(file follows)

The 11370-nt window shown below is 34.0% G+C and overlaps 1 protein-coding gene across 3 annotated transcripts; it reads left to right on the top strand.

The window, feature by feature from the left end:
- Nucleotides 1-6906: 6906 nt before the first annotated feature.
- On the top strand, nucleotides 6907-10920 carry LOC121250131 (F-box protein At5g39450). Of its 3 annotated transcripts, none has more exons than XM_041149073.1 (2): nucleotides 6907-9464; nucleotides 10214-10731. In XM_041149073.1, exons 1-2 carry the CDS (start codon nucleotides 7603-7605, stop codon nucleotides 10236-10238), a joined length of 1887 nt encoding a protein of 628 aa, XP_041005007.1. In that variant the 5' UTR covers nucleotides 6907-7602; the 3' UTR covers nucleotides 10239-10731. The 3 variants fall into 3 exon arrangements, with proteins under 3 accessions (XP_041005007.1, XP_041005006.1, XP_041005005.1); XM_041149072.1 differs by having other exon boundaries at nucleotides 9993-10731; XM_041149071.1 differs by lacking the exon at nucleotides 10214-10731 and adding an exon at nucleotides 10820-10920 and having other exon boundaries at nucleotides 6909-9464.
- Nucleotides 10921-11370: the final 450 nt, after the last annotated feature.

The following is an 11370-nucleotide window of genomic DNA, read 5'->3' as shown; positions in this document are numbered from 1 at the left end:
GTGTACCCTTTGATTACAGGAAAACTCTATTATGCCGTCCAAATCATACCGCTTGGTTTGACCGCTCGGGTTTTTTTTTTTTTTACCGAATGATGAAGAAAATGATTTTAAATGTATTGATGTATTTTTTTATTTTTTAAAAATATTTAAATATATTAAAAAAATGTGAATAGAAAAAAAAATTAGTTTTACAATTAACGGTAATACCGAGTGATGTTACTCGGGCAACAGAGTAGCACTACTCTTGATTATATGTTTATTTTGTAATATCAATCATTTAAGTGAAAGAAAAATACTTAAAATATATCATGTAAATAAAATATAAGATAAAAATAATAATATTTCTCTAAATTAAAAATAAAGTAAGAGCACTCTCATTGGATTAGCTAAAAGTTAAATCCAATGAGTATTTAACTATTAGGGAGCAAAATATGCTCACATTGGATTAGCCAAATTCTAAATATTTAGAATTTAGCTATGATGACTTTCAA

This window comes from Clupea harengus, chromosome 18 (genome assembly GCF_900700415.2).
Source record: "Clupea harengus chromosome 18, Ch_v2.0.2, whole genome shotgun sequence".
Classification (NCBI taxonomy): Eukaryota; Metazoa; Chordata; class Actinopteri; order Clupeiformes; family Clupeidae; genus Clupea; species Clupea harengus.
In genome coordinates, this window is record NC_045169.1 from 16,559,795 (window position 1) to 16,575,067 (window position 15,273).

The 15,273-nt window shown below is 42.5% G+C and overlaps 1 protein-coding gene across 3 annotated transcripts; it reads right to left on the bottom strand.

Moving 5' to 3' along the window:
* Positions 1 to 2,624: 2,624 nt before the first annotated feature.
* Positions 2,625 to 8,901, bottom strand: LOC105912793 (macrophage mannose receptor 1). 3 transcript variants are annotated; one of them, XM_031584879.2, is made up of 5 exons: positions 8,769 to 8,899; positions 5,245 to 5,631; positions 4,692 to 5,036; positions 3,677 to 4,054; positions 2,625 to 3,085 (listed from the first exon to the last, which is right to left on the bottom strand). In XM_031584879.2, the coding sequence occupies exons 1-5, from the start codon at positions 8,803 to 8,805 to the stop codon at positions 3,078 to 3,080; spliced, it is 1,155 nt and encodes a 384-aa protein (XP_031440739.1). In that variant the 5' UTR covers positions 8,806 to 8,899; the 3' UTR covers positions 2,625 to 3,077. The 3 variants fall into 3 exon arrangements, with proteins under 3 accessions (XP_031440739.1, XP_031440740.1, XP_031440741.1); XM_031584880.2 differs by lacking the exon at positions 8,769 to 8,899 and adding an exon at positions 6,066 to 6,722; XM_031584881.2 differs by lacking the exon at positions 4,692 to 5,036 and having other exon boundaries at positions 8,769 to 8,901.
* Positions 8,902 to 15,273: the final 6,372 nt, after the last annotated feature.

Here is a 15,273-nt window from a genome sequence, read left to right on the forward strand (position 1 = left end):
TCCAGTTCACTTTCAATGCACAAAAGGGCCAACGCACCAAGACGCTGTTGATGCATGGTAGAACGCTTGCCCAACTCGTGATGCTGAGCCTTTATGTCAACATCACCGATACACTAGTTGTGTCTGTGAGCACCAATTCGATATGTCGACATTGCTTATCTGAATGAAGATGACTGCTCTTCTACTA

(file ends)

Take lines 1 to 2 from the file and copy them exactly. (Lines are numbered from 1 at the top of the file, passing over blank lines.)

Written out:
The 11370-nt window shown below is 34.0% G+C and overlaps 1 protein-coding gene across 3 annotated transcripts; it reads left to right on the top strand.

The window, feature by feature from the left end: